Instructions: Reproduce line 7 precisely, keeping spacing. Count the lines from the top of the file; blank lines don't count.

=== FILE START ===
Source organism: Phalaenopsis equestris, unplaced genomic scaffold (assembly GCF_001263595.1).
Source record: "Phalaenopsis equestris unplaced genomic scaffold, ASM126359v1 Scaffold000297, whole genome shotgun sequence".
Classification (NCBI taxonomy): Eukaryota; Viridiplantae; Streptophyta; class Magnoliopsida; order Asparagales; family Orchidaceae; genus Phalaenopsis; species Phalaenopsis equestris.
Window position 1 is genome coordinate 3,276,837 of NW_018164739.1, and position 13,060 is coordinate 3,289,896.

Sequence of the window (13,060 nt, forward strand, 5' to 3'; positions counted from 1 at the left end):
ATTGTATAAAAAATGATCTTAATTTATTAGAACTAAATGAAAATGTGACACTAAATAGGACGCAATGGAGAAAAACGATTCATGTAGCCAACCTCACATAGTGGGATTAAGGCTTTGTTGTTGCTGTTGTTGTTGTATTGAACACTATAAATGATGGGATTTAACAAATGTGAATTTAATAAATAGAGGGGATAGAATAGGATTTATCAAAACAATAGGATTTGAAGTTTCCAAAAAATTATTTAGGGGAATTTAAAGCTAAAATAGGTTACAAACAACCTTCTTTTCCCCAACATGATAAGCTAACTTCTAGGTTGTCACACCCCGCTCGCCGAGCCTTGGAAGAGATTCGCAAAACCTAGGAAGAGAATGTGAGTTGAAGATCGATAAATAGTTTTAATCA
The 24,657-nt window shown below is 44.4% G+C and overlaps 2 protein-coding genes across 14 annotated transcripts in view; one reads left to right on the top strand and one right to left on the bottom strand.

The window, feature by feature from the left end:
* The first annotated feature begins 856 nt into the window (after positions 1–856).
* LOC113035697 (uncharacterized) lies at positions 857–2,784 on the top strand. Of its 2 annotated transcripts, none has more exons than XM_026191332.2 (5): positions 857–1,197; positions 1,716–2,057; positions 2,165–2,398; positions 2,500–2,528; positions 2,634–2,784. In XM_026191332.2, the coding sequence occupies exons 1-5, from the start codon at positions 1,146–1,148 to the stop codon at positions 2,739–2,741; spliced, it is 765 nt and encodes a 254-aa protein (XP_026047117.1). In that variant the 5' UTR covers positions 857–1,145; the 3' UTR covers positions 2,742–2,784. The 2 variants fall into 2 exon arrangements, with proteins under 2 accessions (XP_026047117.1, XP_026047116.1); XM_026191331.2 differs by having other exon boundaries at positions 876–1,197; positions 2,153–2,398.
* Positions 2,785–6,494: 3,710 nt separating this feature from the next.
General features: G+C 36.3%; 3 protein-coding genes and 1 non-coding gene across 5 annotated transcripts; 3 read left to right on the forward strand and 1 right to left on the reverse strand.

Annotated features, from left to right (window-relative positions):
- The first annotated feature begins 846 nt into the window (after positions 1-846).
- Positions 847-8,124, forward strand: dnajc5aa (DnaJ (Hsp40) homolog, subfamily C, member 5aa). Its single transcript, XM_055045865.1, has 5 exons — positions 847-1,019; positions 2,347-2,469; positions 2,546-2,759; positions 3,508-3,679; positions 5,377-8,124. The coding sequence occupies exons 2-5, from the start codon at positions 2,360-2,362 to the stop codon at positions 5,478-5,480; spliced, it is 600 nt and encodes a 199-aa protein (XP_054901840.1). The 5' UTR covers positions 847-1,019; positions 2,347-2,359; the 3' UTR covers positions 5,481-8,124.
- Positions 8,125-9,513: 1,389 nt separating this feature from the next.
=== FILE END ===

The 24,657-nt window shown below is 44.4% G+C and overlaps 2 protein-coding genes across 14 annotated transcripts in view; one reads left to right on the top strand and one right to left on the bottom strand.